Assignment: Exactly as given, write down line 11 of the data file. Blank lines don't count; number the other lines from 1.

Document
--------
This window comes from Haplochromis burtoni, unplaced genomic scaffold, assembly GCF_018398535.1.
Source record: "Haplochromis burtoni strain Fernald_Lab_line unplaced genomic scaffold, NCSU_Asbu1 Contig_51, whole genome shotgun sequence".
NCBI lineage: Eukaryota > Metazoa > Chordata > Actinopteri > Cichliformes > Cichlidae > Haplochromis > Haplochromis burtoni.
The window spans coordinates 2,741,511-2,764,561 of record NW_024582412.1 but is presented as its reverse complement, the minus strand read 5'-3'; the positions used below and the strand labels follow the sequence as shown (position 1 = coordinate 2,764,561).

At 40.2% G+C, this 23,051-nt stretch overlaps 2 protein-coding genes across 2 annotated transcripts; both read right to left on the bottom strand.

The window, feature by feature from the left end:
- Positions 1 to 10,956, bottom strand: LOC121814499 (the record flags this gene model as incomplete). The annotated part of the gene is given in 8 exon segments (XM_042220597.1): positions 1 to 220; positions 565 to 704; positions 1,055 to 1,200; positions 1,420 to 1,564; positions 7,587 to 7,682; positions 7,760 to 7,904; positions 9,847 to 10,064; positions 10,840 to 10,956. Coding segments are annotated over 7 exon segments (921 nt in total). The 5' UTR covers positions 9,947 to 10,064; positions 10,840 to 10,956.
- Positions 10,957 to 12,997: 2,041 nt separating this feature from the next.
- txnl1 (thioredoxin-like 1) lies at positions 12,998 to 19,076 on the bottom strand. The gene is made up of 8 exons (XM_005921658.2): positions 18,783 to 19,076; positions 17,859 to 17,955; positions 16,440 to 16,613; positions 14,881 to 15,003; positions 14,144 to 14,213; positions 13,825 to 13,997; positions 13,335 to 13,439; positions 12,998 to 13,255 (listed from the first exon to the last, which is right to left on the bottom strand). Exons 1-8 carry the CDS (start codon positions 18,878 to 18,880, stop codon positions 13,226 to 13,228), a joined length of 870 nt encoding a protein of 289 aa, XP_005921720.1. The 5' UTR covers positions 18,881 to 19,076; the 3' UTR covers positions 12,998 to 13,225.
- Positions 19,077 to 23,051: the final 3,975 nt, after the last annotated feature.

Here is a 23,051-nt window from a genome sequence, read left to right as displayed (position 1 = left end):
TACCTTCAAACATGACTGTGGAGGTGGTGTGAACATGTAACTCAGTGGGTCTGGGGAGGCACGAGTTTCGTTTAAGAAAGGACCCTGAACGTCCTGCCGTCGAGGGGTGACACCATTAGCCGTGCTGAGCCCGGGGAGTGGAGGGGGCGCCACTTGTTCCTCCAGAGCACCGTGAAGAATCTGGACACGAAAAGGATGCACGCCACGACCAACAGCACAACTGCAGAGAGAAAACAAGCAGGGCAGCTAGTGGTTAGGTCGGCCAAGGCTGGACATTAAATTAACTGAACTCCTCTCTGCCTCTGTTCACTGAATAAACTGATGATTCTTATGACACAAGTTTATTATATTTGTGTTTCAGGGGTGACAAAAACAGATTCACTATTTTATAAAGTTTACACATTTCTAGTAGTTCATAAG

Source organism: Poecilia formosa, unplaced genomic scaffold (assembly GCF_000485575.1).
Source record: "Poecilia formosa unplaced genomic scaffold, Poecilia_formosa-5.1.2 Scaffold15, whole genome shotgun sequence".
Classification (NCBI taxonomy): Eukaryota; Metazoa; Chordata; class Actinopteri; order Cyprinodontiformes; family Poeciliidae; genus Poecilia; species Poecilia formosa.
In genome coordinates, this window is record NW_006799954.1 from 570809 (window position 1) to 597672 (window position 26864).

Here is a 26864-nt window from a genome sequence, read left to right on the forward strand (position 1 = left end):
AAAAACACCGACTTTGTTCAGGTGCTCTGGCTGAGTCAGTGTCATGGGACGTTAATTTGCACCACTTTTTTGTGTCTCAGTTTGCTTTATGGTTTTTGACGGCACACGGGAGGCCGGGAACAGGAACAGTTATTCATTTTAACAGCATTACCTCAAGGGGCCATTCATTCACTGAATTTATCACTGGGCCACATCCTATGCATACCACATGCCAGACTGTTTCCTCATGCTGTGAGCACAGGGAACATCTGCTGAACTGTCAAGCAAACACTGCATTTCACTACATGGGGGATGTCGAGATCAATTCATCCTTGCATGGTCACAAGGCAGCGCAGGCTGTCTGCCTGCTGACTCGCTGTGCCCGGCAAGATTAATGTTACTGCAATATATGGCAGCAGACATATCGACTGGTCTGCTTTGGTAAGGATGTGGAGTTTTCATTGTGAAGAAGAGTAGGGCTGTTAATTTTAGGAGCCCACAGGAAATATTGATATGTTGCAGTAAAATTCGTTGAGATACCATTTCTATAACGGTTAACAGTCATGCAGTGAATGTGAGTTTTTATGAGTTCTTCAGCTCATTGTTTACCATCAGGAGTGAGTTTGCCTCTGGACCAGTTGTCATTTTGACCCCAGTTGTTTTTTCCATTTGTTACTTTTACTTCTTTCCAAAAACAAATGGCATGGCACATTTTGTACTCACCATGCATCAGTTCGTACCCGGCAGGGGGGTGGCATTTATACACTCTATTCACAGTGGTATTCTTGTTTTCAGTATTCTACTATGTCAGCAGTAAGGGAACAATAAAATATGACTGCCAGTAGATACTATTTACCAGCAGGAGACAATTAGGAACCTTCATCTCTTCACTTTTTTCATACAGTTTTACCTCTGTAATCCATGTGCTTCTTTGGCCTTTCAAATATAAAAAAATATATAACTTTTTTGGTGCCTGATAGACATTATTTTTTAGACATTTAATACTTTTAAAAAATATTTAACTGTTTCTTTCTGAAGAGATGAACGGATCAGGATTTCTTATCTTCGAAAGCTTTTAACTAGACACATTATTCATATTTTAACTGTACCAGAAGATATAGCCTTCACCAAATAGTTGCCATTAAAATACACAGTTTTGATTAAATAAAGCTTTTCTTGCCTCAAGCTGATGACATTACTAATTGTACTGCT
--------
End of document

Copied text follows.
Here is a 23,051-nt window from a genome sequence, read left to right as displayed (position 1 = left end):